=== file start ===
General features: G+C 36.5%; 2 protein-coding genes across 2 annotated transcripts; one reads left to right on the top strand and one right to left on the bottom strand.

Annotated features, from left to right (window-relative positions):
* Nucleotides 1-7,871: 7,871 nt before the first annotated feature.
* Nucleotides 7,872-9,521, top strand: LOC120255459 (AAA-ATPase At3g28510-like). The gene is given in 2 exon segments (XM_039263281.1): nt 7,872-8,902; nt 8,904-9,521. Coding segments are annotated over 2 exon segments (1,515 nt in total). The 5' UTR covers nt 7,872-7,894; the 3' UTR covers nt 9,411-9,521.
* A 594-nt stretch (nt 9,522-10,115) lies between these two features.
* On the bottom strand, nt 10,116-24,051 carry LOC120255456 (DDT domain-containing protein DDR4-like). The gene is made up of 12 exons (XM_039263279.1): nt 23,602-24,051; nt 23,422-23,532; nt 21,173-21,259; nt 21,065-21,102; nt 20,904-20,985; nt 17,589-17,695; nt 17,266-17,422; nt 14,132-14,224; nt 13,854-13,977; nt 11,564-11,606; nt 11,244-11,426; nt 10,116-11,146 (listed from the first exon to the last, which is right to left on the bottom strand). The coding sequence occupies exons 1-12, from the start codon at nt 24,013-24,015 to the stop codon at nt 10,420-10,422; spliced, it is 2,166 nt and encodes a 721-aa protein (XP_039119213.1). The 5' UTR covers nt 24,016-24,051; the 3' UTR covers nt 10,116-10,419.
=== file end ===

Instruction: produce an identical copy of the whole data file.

General features: G+C 36.5%; 2 protein-coding genes across 2 annotated transcripts; one reads left to right on the top strand and one right to left on the bottom strand.

Annotated features, from left to right (window-relative positions):
* Nucleotides 1-7,871: 7,871 nt before the first annotated feature.
* Nucleotides 7,872-9,521, top strand: LOC120255459 (AAA-ATPase At3g28510-like). The gene is given in 2 exon segments (XM_039263281.1): nt 7,872-8,902; nt 8,904-9,521. Coding segments are annotated over 2 exon segments (1,515 nt in total). The 5' UTR covers nt 7,872-7,894; the 3' UTR covers nt 9,411-9,521.
* A 594-nt stretch (nt 9,522-10,115) lies between these two features.
* On the bottom strand, nt 10,116-24,051 carry LOC120255456 (DDT domain-containing protein DDR4-like). The gene is made up of 12 exons (XM_039263279.1): nt 23,602-24,051; nt 23,422-23,532; nt 21,173-21,259; nt 21,065-21,102; nt 20,904-20,985; nt 17,589-17,695; nt 17,266-17,422; nt 14,132-14,224; nt 13,854-13,977; nt 11,564-11,606; nt 11,244-11,426; nt 10,116-11,146 (listed from the first exon to the last, which is right to left on the bottom strand). The coding sequence occupies exons 1-12, from the start codon at nt 24,013-24,015 to the stop codon at nt 10,420-10,422; spliced, it is 2,166 nt and encodes a 721-aa protein (XP_039119213.1). The 5' UTR covers nt 24,016-24,051; the 3' UTR covers nt 10,116-10,419.